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Why is Grammar So Difficult? And Why Should I Bother?


When we communicate beauty, goodness, and truth, the eternal, we fulfill the highest purpose of language. This communication is not possible without grammar.

It seems that many people approach grammar believing that it will be easy. After all, if I speak English, don’t I already know grammar?

This question reveals a misunderstanding of what grammar is. Living on Earth doesn’t imply a knowledge of geology. Driving a car doesn’t imply mechanical knowledge. Having a body doesn’t imply knowledge of anatomy. And speaking English does not imply a knowledge of grammar.

Yet, since we humans are bodily creatures, we know something of anatomy. We know the external parts of our body. We know the names of our major organs. We may know the common names for some of our bones. We know which muscle is a bicep and how to flex it. But we had to learn these things.

Similarly, because we speak English, we know some grammar. We usually know how to match subjects and verbs. We know that adjectives come before nouns. We may even know the names of the parts of speech. We learned these things, even though we may not remember doing so.

So, yes, we approach the study of grammar with some knowledge of it, just as we approach the study of anatomy with some knowledge of it. However, as anyone confronted with a minutely labeled image of the muscular system can tell you, having a body has in no way prepared them for the level of knowledge the discipline demands.

In the same way, as many of those encountering grammar have discovered, speaking English does not prepare one for the level of knowledge that the study of grammar entails. Grammar is difficult because, like anatomy, it’s a demanding field.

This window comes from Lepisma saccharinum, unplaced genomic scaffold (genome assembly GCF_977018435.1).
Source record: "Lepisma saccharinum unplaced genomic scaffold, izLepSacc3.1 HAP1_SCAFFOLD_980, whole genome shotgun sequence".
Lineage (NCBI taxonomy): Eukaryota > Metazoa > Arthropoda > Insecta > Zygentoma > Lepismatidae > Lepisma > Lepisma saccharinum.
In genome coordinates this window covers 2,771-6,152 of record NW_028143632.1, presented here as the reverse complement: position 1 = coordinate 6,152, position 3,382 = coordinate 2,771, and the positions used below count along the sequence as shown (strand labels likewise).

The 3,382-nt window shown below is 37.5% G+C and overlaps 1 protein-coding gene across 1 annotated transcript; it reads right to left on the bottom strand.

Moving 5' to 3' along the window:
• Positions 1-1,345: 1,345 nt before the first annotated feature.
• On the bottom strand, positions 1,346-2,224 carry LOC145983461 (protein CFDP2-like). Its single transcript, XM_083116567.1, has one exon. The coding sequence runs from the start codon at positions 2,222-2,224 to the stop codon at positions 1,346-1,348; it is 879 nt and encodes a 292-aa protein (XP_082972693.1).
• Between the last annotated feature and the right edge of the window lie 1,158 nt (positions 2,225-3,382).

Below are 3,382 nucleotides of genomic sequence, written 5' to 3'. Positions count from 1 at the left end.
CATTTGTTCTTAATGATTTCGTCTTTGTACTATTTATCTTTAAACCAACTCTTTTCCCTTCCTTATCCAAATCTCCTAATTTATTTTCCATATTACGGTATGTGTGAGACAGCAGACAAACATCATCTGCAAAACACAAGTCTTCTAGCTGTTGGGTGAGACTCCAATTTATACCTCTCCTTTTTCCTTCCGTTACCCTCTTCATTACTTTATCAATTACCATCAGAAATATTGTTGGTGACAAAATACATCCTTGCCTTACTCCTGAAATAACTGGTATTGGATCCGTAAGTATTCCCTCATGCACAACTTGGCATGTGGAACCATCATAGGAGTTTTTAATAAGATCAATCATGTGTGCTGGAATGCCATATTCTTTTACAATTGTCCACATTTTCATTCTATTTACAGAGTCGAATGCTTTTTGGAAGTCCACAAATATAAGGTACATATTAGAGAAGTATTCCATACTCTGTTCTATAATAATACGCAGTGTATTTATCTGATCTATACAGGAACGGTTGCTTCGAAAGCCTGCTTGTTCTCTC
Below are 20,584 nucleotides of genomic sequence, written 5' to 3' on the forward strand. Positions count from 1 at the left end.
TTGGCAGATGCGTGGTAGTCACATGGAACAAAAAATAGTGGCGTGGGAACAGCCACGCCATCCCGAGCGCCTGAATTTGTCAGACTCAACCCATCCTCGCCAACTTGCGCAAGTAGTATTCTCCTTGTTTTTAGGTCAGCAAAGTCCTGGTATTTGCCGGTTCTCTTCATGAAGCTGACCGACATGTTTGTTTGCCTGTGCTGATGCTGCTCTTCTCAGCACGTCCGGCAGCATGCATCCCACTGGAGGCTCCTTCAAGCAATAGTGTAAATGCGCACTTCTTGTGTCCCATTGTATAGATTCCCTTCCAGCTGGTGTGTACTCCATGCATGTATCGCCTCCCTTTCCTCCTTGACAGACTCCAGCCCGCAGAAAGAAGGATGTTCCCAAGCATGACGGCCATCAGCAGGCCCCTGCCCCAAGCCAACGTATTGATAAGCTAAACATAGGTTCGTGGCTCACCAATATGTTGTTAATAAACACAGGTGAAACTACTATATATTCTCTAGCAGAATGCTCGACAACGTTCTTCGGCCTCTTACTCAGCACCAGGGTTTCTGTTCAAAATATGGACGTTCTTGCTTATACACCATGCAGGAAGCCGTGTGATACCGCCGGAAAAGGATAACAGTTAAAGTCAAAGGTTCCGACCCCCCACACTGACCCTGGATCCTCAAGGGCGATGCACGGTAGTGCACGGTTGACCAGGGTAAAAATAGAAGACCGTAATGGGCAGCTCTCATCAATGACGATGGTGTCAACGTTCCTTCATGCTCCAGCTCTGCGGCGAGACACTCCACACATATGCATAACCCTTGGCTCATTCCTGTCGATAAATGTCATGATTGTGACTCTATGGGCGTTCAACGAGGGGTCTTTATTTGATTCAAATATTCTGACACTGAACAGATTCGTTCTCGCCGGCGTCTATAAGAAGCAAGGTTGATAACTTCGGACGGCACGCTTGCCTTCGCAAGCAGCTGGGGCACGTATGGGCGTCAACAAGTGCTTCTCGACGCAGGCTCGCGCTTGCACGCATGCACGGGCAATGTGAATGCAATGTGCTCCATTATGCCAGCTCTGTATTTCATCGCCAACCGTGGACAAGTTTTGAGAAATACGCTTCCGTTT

What is Grammar?

Grammar, like anatomy, is the study of structure, in this case, the structure of language. In science, structure facilitates function. For example, I have opposable thumbs (structure) so that I can grasp things (function). I have different types of joints (structure) so that I can move in the ways that I need to (function). The structure of language, grammar, exists so that we can perform the function of communicating.

Note that a defect in anatomical structure leads to difficulty functioning. Let’s say I was born without a thumb. Using my hands to grasp becomes much harder and some tasks may be impossible. This can be compared to a sentence with some minor grammatical errors. It may be understood, but understanding is impeded.

Now let’s say I was born without hands at all. The difficulty of grasping things has drastically increased. In fact, I have to resort to using other, less well-suited parts of my body to take hold of things. Similarly, an ungrammatical sentence fails to convey meaning. This can happen, for example, when we are learning foreign languages. Because we do not yet know the grammar, to explain ourselves we may have to resort to gestures and facial expressions, which can only take us so far. It can also happen when we attempt formal writing.

Because we do not have a command of grammar, we struggle to express ourselves clearly and sometimes fail entirely. In both anatomy and grammar, lack of structure leads to a breakdown of function.

Remember, structure → function.

The Function of Grammatical Structure is Communication

Can we communicate without an advanced knowledge of grammar? Of course. Communication can occur without language at all. Animals communicate. Babies communicate. But we are neither animals nor babies. We are men and women training the next generation to be men and women. We adults communicate via an extremely complex system of sounds called language. Language has a breadth, depth, height, and extension that animal communication does not.

For example, animals cannot communicate across time, but written human language allows us to do this. Scripture is accessible to us because of this trait of human language.

While our writing is not likely to perdure through millennia as Scripture has, the proper language that we learn through writing can communicate beauty and goodness and truth, the eternal, to others. When we communicate at this level, we fulfill the highest purpose of language. This communication is not possible without grammar.

The world is a garden intended by humans to cultivate. Language is the special province of men and women that we are called to develop. We cannot all be Shakespeare or Hardy or Donne, but we can improve, growing in our grammatical knowledge and ability, moving from where we stand into the depths of eternal poetry and praise.

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